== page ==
A dependency-free VTK writer

Matt Morse bio photo By Matt Morse

VTK is a graphics library for rendering scientific data in various formats with particularly nice support for parallel processing. It’s built on OpenGL and pretty comprehensive, with many different data formats, rendering options, and image processing algorithms.

I just want to use Paraview…

I generally don’t need most of the features of VTK inside my C++ project. I just want to run a simulation and visualize the output in a dynamic fashion using Paraview, which is a GUI wrapped around VTK. Unfortunately, it seems that the whole VTK library needs to be linked into the project in order to write VTK files.

After compiling and installing the library, the supported way to achieve this is via CMake, as described on the package’s wiki page:

cmake_minimum_required(VERSION 2.6)
project(Test)
set(VTK_DIR "PATH/TO/VTK/BUILD/DIRECTORY")
find_package(VTK REQUIRED)
include(${VTK_USE_FILE})
add_executable(Test Test.cxx)
target_link_libraries(Test ${VTK_LIBRARIES})

But this has a few downsides:

  1. It links all the VTK libraries by default, which seems to be about 110 or so in version 7.1.0. I’m not aware of an option to only use particular library components without naming them explicitly. This causes the linking time of one of my project to inflate from less than one second to around five seconds, which is mildly annoying but survivable.
  2. You are a second-class citizen if you aren’t using CMake. It is simple to link against VTK if you are already using CMake. If not, buckle up: there’s not much official documentation for this case. You will be greeted with the advice to “convert your project to CMake.” If you don’t take this advice, you need to discover which of the 110 libraries you need to explicitly link against, depending on which parts of the project you are using. The best part is that these libraries aren’t immediately obvious to a typical user and they could change with different version of VTK. There isn’t an obvious approach to handle this possibility ( see this stackoverflow post for a fix for this).
  3. Adding VTK to a project adds a lot of complexity just to use one function. I shouldn’t have to change build systems or sift through CMake build files to link against just to write a VTK file.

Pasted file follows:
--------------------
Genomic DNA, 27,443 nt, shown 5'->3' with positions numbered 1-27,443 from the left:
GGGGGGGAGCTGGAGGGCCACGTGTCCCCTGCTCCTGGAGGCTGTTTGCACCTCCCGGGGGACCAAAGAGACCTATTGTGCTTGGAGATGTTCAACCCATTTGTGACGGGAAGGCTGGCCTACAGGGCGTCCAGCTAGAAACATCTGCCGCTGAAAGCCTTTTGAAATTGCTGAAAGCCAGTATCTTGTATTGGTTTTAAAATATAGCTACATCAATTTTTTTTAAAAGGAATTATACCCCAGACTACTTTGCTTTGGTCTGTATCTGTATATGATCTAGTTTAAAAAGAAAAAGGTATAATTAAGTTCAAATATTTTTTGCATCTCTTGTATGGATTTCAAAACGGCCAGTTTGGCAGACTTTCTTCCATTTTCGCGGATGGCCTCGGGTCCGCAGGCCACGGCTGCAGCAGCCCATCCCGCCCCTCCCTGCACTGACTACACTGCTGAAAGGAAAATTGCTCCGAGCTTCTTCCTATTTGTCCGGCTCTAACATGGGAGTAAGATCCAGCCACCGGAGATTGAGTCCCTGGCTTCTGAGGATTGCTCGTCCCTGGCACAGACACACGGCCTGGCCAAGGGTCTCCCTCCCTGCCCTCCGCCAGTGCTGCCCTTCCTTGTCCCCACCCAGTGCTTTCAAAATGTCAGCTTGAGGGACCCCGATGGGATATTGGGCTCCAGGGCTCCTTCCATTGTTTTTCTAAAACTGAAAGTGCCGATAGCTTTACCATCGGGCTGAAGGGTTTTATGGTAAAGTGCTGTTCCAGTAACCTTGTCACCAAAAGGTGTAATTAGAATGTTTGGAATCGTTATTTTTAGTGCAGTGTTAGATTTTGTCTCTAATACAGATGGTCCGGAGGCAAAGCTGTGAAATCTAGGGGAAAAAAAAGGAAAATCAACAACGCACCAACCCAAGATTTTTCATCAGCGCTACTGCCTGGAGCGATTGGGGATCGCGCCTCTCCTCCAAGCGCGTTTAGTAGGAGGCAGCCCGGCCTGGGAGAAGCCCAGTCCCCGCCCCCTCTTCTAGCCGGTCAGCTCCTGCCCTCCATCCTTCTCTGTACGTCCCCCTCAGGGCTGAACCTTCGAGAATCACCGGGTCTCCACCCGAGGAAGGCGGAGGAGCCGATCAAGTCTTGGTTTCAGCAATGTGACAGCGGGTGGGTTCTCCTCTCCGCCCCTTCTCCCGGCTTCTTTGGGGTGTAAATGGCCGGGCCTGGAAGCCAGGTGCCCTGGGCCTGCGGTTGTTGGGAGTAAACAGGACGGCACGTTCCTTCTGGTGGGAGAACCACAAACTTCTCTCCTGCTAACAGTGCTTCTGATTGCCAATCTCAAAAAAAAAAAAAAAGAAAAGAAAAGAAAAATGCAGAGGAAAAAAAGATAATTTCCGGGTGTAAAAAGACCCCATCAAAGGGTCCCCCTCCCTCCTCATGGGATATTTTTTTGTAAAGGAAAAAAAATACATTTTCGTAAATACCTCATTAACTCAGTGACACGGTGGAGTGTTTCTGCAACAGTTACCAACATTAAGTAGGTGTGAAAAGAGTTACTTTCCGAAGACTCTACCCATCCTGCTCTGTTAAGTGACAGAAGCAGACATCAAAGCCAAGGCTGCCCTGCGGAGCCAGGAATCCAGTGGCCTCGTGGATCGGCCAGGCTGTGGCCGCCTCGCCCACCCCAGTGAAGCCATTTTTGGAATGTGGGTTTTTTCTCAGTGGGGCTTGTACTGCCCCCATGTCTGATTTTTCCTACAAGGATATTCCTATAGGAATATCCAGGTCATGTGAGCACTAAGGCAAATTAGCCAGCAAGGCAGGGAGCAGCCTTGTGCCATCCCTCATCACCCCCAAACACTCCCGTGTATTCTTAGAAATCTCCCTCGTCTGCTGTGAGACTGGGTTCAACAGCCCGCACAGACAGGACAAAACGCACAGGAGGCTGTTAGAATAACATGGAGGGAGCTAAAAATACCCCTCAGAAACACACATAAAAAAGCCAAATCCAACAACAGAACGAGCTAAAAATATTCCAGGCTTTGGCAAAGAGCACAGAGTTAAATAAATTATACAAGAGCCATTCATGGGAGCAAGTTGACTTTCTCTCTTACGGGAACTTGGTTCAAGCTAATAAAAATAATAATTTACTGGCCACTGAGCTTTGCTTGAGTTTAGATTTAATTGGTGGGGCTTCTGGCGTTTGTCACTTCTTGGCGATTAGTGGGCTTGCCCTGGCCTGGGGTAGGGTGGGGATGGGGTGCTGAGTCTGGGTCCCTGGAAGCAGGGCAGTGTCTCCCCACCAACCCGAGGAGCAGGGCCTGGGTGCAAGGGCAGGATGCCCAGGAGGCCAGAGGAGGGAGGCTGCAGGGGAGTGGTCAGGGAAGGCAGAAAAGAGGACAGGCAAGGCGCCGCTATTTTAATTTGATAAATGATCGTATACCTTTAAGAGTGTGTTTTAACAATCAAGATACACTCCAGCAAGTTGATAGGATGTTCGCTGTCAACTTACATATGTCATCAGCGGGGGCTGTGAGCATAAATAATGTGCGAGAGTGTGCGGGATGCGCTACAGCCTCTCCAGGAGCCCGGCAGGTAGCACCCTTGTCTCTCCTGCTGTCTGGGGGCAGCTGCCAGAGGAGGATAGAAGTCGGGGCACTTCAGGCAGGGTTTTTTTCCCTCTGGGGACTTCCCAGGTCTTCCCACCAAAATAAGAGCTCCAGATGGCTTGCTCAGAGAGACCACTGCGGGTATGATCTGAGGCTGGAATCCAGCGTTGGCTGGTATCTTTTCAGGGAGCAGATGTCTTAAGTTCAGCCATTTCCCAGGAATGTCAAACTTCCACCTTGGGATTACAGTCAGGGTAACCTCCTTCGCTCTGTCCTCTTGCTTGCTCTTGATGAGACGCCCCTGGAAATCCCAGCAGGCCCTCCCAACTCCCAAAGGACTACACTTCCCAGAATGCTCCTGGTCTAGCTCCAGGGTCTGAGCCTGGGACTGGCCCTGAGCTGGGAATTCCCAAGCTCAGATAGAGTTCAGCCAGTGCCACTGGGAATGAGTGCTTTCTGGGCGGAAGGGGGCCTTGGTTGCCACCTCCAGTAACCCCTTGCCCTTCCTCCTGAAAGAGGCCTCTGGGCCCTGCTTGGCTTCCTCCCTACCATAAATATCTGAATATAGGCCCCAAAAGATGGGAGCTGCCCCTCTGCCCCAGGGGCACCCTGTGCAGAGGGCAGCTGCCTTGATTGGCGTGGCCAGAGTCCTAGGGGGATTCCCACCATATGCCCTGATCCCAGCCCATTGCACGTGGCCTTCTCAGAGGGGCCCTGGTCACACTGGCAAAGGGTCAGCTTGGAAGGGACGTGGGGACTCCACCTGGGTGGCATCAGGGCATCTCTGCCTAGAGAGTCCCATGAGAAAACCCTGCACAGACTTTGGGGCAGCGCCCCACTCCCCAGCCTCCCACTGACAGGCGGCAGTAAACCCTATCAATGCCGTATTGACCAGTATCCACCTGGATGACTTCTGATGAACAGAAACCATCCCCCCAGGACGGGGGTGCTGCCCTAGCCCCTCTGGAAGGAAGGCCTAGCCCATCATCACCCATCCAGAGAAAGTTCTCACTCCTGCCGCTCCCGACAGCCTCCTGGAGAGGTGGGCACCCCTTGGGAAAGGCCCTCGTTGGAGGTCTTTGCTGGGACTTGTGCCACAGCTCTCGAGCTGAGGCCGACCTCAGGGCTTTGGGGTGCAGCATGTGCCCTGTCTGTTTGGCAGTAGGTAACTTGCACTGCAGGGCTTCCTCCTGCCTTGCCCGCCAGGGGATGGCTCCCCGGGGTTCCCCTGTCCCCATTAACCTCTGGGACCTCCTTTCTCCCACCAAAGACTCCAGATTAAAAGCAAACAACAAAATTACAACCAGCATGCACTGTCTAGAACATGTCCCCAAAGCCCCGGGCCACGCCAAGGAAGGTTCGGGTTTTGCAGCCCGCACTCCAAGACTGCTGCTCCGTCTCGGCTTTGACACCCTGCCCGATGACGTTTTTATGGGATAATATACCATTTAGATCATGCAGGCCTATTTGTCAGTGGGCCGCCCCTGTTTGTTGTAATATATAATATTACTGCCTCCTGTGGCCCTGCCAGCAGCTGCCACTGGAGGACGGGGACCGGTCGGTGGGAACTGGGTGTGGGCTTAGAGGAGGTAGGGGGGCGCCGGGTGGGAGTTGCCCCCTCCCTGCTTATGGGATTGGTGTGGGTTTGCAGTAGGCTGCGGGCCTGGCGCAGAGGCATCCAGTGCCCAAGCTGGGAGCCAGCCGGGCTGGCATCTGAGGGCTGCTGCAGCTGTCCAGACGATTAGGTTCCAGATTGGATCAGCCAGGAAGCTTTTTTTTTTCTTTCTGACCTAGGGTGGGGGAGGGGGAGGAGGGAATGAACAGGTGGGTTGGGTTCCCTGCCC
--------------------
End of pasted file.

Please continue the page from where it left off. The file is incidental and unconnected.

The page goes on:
A standalone VTK writer

To solve these problems, people tend to implement their own basic VTK writers for their personal needs. The result is usually building up the file contents by hand. Teseo Schneider mentioned that he had written a basic VTK writer for polyfem. It seemed pretty modular, so I refactored it a bit to only depend on std::vector’s to pass around data and added more common primitives. The result is available here. Currently, the library supports writing the following data types to .vtu files:

  • point clouds
  • triangle and quad volumetric meshes in 2D
  • triangle and quad surface meshes in 3D
  • hex and tet volumetric meshes in 3D

Each of these primitives can be saved with scalar and 3D vector data at each point. This covers most of the cases that I have needed from VTK in the past few years, so it should be a good starting point.

It’s fairly straightforward to use:

vector<double> points = {
		 1.,  1., -1.,
		 1., -1., 1.,
		-1., -1., 0.
	};
vector<int> elements = { 0, 1, 2 };
vector<double> scalar_field = { 0., 1., 2.  };
vector<double> vector_field = points; # just a  silly test

const int dim = 3;
const int cell_size = 3;
std::string filename = "single_tri.vtu";
VTUWriter writer;

writer.add_scalar_field("scalar_field", scalar_field);
writer.add_vector_field("vector_field", vector_field, dim);

writer.write_surface_mesh(filename, dim, cell_size, points, elements);

But most importantly, it’s easy to add to a project: simply copy include/lean_vtk.hpp and src/lean_vtk.cpp into the project and add appropriate includes to source files.

I may add support for reading VTK files into std::vector’s, but this isn’t a priority for my personal use cases at the moment.